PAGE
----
Tuesday, Microsoft officially announced that SQL Server 2005 will launch in November of this year. As part of his keynote address at Microsoft TechEd, Microsoft Senior Vice President of Server Applications Paul Flessner announced that SQL Server 2005, Visual Studio 2005, and BizTalk Server 2006 will be formally launched during the week of November 7. During the keynote address, Flessner also announced the June Community Technology Preview (CTP) for SQL Server 2005. The featurecomplete SQL Server 2005 June CTP is the first prerelease version of SQL Server 2005 available to the public and is available for download at http://lists.sqlmag.com/t?ctl=BDE3:7B3DB .
Flessner went on to highlight details about new business intelligence (BI) functionality for SQL Server 2005, the new SQL Server Migration Assistant (SSMA), and the first benchmarks for SQL Server 2005. Flessner also outlined Microsoft's RFID initiative and the 2006 updates to the Windows Server System Common Engineering Criteria, technical standards designed to create consistency across Microsoft's server products and help reduce the complexity and costs associated with deploying and managing systems.
Flessner also announced that SQL Server Reporting Services will be included in all editions of SQL Server 2005. In addition, the Workgroup and Standard Editions of SQL Server 2005 will include Report Builder, a Reporting Services enduser tool. Microsoft had previously planned to include the reporting tools only in SQL Server 2005 Enterprise Edition, but has included them in more editions in response to customer requests. The inclusion of the Report Builder tool in multiple editions of the upcoming SQL Server release means that organizations can provide business users with this simple reporting tool without having to invest in the fullblown Enterprise Edition of the new SQL Server release. The tool frees up SQL Server professionals by letting them provide users with limited access to data and create their own reports without requiring IT to customize report changes for them.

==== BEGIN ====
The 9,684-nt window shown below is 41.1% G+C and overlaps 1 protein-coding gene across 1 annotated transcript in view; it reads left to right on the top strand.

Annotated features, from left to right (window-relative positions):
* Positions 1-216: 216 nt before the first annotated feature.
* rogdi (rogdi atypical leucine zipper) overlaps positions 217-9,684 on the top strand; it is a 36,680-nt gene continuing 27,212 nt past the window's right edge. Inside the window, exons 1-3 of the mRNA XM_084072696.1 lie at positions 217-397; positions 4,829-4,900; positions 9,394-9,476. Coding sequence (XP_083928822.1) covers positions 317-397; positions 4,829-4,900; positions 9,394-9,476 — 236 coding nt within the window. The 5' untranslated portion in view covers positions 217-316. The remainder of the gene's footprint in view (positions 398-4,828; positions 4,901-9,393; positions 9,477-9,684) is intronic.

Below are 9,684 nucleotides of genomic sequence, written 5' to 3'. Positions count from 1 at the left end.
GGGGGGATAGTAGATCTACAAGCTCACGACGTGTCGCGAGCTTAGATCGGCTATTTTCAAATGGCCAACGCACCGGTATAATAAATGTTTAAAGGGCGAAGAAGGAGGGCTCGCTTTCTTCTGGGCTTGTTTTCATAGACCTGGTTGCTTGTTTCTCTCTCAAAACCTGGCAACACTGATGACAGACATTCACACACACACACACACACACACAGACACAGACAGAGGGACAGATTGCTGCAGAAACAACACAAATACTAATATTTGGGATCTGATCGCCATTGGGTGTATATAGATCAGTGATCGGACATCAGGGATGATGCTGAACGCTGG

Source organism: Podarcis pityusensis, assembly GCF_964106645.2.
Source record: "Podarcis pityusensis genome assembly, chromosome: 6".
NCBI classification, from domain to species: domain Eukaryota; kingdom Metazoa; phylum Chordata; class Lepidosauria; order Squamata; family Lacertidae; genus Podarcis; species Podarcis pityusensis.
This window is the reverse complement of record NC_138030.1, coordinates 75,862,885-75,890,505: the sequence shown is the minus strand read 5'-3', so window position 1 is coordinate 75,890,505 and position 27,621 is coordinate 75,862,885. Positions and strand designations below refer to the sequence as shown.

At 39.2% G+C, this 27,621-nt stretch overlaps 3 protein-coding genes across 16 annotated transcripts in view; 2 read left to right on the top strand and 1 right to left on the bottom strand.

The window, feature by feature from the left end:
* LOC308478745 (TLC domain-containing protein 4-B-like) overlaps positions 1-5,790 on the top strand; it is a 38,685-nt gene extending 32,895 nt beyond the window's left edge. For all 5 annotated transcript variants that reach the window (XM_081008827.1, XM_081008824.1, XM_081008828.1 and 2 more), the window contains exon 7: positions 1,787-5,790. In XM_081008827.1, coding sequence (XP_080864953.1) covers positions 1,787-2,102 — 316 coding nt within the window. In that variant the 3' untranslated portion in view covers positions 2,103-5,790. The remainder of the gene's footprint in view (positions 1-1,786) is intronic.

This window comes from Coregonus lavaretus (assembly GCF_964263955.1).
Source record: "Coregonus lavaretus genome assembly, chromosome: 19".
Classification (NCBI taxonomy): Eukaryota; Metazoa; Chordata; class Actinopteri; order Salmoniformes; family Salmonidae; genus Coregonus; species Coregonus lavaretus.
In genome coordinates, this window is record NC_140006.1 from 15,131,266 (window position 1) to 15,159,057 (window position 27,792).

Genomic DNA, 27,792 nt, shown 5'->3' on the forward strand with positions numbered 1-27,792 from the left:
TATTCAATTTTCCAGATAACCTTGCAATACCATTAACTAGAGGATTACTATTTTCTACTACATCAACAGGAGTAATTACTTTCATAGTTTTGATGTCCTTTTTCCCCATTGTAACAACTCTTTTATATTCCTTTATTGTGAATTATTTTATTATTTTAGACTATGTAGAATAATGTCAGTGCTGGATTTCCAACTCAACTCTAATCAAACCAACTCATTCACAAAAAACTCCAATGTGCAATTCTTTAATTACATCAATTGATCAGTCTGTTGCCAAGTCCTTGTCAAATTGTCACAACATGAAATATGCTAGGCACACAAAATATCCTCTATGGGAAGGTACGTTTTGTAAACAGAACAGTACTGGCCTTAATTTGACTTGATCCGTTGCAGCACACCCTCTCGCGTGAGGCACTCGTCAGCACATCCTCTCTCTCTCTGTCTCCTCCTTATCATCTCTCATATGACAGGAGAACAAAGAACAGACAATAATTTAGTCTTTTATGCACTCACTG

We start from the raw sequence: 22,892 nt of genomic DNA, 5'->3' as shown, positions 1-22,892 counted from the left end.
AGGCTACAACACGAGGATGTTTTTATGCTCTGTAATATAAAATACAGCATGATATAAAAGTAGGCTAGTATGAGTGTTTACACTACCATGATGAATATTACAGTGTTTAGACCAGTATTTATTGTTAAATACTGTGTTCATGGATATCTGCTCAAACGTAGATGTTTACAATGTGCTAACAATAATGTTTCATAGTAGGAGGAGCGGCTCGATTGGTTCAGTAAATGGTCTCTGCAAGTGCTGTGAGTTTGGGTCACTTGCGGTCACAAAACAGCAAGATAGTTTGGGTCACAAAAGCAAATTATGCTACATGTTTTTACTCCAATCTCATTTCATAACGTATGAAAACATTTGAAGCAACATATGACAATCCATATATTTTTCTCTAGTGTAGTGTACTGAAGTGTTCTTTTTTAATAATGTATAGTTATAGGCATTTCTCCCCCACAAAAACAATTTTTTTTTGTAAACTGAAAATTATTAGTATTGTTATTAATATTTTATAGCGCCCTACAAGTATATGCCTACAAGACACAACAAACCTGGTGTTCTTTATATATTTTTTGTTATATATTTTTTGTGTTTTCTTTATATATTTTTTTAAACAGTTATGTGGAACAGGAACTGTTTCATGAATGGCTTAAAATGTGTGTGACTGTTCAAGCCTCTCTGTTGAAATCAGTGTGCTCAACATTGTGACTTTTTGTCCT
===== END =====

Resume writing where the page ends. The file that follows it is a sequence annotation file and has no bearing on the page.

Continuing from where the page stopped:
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3. News & Views
Calling All Windows IT Pro Innovators!
Have you developed a solution that uses Windows technology to solve a business problem in an innovative way? Enter your solution in the Windows IT Pro Innovators Contest! Grandprize winners will receive a host of great prizes and a writeup in the November 2005 issue. Contest ends June 24, 2005. To enter, go to
Results of Previous Instant Poll: Online Training and Information
"What online training and information resources do you use most often?" Here are the results from the 66 votes:
New Instant Poll: Microsoft TechEd
"Did you attend the Microsoft TechEd conference in Orlando, Florida?" Go to the SQL Server Magazine home page ( http://lists.sqlmag.com/t?ctl=BDE9:7B3DB ) and submit your vote for
4. Reader Challenge
by Umachandar Jayachandran, firstname.lastname@example.org